Freaner had not commenced arbitration proceedings by the time the Magistrate Judge held these hearings. Thus, on February 24, 2012, the Magistrate Judge ordered Freaner to commence arbitration by March 8, 2012. Freaner requested additional time to raise funds to pay the AAA's initial filing fee and the Magistrate Judge subsequently extended the deadline to March 22, 2012. On March 26, 2012, this Court issued an Order to Show Cause Why Sanctions Should Not Be Imposed, requiring Freaner to explain why he had yet to commence arbitration by the generous deadline set by the Magistrate Judge.
On April 9, 2012, Freaner filed a declaration with the Court indicating that he had complied with the Magistrate Judge's Order, albeit in an untimely manner, by commencing arbitration on March 23, 2012. On that day, Freaner filed an arbitral demand with the AAA's International Centre for Dispute Resolution (" ICDR" ). Freaner's arbitral demand sought relief under the June 2008 Service Agreement and under the unsigned, printed contract that Freaner sent to Defendants in 2009.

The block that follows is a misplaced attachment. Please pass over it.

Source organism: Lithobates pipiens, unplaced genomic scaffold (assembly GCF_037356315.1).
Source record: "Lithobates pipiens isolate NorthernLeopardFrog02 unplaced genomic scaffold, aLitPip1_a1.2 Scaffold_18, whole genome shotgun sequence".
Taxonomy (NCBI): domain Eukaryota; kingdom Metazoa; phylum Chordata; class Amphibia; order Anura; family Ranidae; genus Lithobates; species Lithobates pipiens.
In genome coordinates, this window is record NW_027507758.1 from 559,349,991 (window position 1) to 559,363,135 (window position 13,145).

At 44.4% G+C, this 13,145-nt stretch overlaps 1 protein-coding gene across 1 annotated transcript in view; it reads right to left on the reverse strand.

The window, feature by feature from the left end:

On April 16, 2012, the Magistrate Judge issued a scheduling order setting a timetable for discovery and a cutoff date for the filing of dispositive motions. The parties subsequently filed several motions regarding the adequacy of Freaner's responses to discovery requests. These motions were addressed by the Magistrate Judge.
On September 24, 2012, Freaner submitted a notice regarding the status of the arbitration proceedings. Freaner explained that he was unable to pay the ICDR's $2,500 proceed fee due to a lack of funds and that consequently the ICDR administratively closed the arbitral proceedings on July 17, 2012. Freaner also explained that he re-filed his arbitral demand with the ICDR on August 21, 2012. On the same day, Defendants filed a separate notice with the Court stating that they had not received any communications from ICDR regarding Freaner's renewed arbitral demand.